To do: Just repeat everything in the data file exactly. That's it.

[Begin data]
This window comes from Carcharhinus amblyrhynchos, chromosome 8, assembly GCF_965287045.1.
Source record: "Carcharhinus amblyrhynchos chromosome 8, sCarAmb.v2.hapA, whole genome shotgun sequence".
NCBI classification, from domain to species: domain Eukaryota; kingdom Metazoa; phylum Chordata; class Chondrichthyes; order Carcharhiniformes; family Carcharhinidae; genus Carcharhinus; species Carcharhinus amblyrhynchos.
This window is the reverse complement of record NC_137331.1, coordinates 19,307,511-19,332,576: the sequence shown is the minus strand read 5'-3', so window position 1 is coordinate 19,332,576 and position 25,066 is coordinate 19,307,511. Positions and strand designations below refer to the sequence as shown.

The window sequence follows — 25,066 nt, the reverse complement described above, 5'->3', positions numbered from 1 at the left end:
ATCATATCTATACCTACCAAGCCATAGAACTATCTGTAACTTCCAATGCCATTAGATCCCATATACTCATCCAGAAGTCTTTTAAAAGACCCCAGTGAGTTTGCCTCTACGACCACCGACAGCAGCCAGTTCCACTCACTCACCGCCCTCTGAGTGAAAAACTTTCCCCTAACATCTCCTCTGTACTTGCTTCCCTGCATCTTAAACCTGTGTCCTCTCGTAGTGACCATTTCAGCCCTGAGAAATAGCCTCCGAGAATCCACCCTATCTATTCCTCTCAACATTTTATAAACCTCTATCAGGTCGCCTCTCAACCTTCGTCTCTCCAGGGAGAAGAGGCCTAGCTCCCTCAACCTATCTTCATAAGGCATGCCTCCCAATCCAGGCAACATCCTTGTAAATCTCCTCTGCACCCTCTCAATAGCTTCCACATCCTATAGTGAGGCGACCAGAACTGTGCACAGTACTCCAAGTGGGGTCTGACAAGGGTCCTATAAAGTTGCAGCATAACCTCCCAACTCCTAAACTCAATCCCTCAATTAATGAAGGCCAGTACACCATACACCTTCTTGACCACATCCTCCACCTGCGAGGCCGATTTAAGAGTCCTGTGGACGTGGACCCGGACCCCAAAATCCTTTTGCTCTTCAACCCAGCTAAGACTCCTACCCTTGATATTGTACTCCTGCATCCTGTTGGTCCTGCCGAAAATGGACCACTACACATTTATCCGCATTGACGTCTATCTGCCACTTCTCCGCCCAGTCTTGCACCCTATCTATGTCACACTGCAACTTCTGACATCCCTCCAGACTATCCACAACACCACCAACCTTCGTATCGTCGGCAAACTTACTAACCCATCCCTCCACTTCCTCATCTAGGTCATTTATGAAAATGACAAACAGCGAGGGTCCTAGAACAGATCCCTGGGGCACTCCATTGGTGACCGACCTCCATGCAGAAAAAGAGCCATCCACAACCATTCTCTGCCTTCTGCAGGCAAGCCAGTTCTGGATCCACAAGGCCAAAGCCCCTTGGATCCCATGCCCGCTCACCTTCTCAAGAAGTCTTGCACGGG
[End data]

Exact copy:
This window comes from Carcharhinus amblyrhynchos, chromosome 8, assembly GCF_965287045.1.
Source record: "Carcharhinus amblyrhynchos chromosome 8, sCarAmb.v2.hapA, whole genome shotgun sequence".
NCBI classification, from domain to species: domain Eukaryota; kingdom Metazoa; phylum Chordata; class Chondrichthyes; order Carcharhiniformes; family Carcharhinidae; genus Carcharhinus; species Carcharhinus amblyrhynchos.
This window is the reverse complement of record NC_137331.1, coordinates 19,307,511-19,332,576: the sequence shown is the minus strand read 5'-3', so window position 1 is coordinate 19,332,576 and position 25,066 is coordinate 19,307,511. Positions and strand designations below refer to the sequence as shown.

The window sequence follows — 25,066 nt, the reverse complement described above, 5'->3', positions numbered from 1 at the left end:
ATCATATCTATACCTACCAAGCCATAGAACTATCTGTAACTTCCAATGCCATTAGATCCCATATACTCATCCAGAAGTCTTTTAAAAGACCCCAGTGAGTTTGCCTCTACGACCACCGACAGCAGCCAGTTCCACTCACTCACCGCCCTCTGAGTGAAAAACTTTCCCCTAACATCTCCTCTGTACTTGCTTCCCTGCATCTTAAACCTGTGTCCTCTCGTAGTGACCATTTCAGCCCTGAGAAATAGCCTCCGAGAATCCACCCTATCTATTCCTCTCAACATTTTATAAACCTCTATCAGGTCGCCTCTCAACCTTCGTCTCTCCAGGGAGAAGAGGCCTAGCTCCCTCAACCTATCTTCATAAGGCATGCCTCCCAATCCAGGCAACATCCTTGTAAATCTCCTCTGCACCCTCTCAATAGCTTCCACATCCTATAGTGAGGCGACCAGAACTGTGCACAGTACTCCAAGTGGGGTCTGACAAGGGTCCTATAAAGTTGCAGCATAACCTCCCAACTCCTAAACTCAATCCCTCAATTAATGAAGGCCAGTACACCATACACCTTCTTGACCACATCCTCCACCTGCGAGGCCGATTTAAGAGTCCTGTGGACGTGGACCCGGACCCCAAAATCCTTTTGCTCTTCAACCCAGCTAAGACTCCTACCCTTGATATTGTACTCCTGCATCCTGTTGGTCCTGCCGAAAATGGACCACTACACATTTATCCGCATTGACGTCTATCTGCCACTTCTCCGCCCAGTCTTGCACCCTATCTATGTCACACTGCAACTTCTGACATCCCTCCAGACTATCCACAACACCACCAACCTTCGTATCGTCGGCAAACTTACTAACCCATCCCTCCACTTCCTCATCTAGGTCATTTATGAAAATGACAAACAGCGAGGGTCCTAGAACAGATCCCTGGGGCACTCCATTGGTGACCGACCTCCATGCAGAAAAAGAGCCATCCACAACCATTCTCTGCCTTCTGCAGGCAAGCCAGTTCTGGATCCACAAGGCCAAAGCCCCTTGGATCCCATGCCCGCTCACCTTCTCAAGAAGTCTTGCACGGG